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The average kindergarten student has seen more than 5,000 hours of television, having spent more time in front of the ... More
Summary: Abby and Carley are excited about their family adopting two Korean girls. They help paint the girls' room pink. They buy bears and dress them like brides. When they go to the airport to meet their new siblings, they are shocked to see two Korean boys waiting for the family. At first, Abby (the oldest sister) has a hard time accepting the boys. At the end, she wants them to stay and be her brothers, just as much as they want her to be their sister. This is a chapter story about international adoption and sibling dynamics.
Type of Reading: bedtime story, family reading, easy reader, short chapter, illustrated chapter, developing reader, read aloud book
Recommended Age: read together: 4 to 8; read yourself: 7 to 10
Interest Level: 4 to 9
Reading Level: 2.9
Age of Child: Read with four-year-old girl.
Young Reader Reaction: My daughter liked this book and was surprised the older sister did not like the boys. She thought it would be fun to have two brothers show up from another country. She liked how the younger boy changes his name right away to an American name, and even started coming up with new names for herself.
Adult Reader Reaction: This book flows easily and has a fun storyline. It was realistic and seemed to really capture the feelings children would have if they were expecting adopted siblings. I thought the story itself might be over my daughter's head. I was surprised how the author made the book applicable to younger children too.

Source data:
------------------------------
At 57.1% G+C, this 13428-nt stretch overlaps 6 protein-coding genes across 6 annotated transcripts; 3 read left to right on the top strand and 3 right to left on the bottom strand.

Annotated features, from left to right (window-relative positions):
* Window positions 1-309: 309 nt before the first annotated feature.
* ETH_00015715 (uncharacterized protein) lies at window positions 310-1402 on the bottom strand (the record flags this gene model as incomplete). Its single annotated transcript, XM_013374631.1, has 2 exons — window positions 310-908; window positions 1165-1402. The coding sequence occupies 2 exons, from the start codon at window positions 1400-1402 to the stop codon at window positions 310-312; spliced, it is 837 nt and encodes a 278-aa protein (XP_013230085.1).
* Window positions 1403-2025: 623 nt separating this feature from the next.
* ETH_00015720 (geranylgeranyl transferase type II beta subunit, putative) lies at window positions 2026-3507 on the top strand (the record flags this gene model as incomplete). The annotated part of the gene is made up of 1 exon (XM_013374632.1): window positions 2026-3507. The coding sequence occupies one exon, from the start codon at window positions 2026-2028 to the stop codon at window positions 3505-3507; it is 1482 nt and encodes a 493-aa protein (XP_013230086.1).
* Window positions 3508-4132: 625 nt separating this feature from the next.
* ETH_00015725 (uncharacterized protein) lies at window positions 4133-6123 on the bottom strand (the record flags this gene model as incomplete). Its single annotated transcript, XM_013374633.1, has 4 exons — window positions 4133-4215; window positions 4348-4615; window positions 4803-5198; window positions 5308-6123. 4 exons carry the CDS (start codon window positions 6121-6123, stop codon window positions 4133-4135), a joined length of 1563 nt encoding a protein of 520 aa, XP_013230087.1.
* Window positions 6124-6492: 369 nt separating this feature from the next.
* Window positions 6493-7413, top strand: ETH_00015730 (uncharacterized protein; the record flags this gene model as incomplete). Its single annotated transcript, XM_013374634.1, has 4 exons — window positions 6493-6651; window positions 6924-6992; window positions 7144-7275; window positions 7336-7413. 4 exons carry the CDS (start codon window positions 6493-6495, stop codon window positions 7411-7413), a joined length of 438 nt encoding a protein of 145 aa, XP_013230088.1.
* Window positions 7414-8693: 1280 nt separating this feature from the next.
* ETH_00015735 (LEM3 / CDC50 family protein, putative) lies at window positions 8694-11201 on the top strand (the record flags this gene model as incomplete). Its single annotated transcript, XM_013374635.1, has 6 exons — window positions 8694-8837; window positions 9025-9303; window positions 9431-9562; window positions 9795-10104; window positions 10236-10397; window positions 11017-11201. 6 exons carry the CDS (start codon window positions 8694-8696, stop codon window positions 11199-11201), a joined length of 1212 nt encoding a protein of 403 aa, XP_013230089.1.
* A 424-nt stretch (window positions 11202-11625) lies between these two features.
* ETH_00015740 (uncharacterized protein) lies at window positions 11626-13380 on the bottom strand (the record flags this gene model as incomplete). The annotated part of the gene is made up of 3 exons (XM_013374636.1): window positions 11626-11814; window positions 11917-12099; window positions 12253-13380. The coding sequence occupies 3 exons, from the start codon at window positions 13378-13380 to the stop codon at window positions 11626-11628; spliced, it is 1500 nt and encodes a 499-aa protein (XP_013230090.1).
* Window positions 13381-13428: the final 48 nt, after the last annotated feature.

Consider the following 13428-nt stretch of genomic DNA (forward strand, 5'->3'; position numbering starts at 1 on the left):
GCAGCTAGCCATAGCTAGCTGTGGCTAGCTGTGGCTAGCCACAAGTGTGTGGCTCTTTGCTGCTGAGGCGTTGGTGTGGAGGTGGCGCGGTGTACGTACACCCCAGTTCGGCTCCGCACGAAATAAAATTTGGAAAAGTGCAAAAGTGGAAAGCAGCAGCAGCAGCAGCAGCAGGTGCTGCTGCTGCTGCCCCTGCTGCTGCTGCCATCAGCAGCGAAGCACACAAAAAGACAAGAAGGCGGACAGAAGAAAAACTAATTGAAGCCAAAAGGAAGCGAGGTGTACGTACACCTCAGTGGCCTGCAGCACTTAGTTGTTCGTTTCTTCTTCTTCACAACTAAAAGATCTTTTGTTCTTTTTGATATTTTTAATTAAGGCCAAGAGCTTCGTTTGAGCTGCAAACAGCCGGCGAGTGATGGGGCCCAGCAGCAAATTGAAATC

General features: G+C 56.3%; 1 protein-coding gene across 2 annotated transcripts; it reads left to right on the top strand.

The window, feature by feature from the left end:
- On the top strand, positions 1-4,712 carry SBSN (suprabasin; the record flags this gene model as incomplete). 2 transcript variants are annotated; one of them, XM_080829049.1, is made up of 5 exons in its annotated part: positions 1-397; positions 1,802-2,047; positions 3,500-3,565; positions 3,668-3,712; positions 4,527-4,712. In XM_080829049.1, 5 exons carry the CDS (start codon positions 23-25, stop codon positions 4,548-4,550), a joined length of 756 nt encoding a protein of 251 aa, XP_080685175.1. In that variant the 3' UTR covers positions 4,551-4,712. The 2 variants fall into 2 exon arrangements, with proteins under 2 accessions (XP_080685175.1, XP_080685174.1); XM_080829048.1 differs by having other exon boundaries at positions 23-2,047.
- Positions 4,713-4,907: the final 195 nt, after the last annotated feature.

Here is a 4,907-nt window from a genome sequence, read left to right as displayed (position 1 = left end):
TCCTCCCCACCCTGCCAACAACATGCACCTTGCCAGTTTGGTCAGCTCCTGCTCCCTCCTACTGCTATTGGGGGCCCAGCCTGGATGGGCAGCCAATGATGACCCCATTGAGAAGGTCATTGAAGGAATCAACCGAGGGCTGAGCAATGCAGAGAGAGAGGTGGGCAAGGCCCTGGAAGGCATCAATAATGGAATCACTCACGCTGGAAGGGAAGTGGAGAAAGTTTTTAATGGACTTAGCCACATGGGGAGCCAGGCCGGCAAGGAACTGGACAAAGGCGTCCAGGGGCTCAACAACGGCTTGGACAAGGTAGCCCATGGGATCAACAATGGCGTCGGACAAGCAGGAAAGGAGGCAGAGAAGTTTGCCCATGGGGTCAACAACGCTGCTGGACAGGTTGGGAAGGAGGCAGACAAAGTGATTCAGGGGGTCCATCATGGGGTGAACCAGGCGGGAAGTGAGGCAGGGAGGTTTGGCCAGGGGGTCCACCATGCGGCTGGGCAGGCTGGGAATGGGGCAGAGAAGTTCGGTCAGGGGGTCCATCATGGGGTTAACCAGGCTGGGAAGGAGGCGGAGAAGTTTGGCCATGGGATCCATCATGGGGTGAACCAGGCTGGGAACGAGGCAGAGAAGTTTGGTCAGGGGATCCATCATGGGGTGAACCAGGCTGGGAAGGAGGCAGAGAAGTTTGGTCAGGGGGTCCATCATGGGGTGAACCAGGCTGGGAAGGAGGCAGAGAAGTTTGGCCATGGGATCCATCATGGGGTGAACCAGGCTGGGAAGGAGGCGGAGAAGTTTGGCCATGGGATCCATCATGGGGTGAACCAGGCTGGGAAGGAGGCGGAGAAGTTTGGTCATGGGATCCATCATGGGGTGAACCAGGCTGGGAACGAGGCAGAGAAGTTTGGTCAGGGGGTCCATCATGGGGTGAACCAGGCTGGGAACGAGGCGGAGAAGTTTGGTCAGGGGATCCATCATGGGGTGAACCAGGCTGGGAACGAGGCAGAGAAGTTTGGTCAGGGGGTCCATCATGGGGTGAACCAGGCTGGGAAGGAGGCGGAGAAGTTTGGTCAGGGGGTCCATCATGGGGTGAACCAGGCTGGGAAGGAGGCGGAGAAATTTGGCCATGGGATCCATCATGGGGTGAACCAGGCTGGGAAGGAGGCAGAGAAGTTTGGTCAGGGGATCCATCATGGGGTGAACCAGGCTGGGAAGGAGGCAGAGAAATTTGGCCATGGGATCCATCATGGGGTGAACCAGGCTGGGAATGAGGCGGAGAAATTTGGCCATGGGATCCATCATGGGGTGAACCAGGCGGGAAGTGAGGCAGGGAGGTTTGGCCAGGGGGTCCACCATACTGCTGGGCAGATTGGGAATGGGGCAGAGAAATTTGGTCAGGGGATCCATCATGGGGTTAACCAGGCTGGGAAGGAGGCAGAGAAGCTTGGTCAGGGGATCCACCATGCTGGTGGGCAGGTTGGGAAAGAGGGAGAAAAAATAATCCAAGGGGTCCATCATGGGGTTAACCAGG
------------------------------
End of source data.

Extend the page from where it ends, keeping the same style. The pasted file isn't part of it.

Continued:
Pros: This is a great book that shows kids how a family is made up of all different people. Since it is the first book in the series, there will be more opportunities to read about the family and "grow" with them.
Cons: Some of the events in the story seemed out of place. It was as if the author jumped over blocks of time. Something must have happened, but she didn’t leave room for them in the book.
Borrow or Buy: Buy. This is a book you can read with your younger child, particularly if you want to begin introducing chapter books. When they get older, your kids can read it for themselves. I would buy this book for a friend/family. It teaches a great lesson about families.
Educational Themes: There are several layers to this story. It offers an adoption story, a story about being brothers and sisters, and opportunities to talk about change. It also opens the door to talking about culture and acceptance. Because kids can relate to the girls, it is also a chance to help them see that sometimes there are good things that come out of the unexpected ... and that not getting what you wanted (or what you thought you wanted) can still turn out well.
Literary Categories: Fiction - family, adoption, series
Date(s) Reviewed: April 2008
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